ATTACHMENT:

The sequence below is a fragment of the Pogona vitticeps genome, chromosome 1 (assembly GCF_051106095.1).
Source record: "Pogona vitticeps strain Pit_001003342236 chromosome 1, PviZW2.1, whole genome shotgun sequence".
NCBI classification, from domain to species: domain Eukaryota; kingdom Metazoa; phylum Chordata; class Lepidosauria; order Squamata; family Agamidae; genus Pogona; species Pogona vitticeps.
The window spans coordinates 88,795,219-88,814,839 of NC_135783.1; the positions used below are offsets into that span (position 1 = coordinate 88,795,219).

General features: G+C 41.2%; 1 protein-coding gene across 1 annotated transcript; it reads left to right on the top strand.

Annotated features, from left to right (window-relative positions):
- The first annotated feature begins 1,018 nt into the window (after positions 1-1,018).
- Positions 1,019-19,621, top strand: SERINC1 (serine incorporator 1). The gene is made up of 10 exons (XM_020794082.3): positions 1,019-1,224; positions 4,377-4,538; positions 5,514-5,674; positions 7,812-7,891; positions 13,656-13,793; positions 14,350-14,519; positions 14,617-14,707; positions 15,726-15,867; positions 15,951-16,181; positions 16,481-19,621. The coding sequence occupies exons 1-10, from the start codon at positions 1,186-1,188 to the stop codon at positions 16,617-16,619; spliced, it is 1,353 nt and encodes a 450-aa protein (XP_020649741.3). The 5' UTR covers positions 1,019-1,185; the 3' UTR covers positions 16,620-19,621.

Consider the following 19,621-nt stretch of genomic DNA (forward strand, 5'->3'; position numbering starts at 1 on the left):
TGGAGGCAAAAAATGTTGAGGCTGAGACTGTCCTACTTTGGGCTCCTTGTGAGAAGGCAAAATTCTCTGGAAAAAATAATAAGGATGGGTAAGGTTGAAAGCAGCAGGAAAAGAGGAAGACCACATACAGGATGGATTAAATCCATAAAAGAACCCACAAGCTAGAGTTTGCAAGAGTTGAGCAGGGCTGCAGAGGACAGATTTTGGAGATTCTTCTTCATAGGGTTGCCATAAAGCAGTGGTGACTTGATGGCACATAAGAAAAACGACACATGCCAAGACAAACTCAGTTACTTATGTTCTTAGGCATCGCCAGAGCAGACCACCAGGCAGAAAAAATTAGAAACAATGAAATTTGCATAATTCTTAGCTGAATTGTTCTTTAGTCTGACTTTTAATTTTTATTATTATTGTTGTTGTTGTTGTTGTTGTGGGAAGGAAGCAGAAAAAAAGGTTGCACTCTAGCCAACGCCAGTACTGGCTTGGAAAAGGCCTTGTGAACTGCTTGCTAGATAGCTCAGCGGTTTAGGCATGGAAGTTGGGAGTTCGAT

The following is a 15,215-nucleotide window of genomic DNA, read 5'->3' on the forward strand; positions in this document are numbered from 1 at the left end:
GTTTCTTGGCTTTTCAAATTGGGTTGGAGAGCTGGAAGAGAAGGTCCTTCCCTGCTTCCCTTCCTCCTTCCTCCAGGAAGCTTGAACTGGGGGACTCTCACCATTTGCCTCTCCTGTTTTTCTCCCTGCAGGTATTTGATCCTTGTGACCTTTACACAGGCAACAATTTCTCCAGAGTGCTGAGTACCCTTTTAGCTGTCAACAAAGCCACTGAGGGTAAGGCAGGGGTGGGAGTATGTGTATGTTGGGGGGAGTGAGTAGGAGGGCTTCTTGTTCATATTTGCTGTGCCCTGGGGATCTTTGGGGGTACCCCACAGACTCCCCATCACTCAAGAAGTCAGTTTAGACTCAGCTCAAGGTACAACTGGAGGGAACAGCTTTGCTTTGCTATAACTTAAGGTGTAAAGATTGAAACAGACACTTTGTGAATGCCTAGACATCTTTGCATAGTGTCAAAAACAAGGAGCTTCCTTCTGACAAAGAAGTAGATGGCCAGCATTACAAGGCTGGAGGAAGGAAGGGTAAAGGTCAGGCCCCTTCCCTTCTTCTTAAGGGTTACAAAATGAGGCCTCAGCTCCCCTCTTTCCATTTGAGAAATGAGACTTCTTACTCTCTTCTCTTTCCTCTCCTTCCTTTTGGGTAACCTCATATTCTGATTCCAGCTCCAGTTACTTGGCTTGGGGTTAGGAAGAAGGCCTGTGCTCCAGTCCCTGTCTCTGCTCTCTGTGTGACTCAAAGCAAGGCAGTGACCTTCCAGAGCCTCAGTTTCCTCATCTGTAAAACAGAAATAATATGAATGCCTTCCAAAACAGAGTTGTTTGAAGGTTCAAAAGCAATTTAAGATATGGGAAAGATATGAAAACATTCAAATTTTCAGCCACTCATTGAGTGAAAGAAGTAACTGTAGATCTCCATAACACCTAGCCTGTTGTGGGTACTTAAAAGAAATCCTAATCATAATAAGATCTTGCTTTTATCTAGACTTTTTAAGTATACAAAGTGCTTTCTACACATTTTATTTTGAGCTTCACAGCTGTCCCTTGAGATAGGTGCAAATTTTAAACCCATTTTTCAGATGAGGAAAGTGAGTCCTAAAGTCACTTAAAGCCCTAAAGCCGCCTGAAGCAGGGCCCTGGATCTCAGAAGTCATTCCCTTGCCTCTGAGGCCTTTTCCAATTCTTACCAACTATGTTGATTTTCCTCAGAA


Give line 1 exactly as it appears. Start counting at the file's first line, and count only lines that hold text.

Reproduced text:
The sequence below is a fragment of the Pogona vitticeps genome, chromosome 1 (assembly GCF_051106095.1).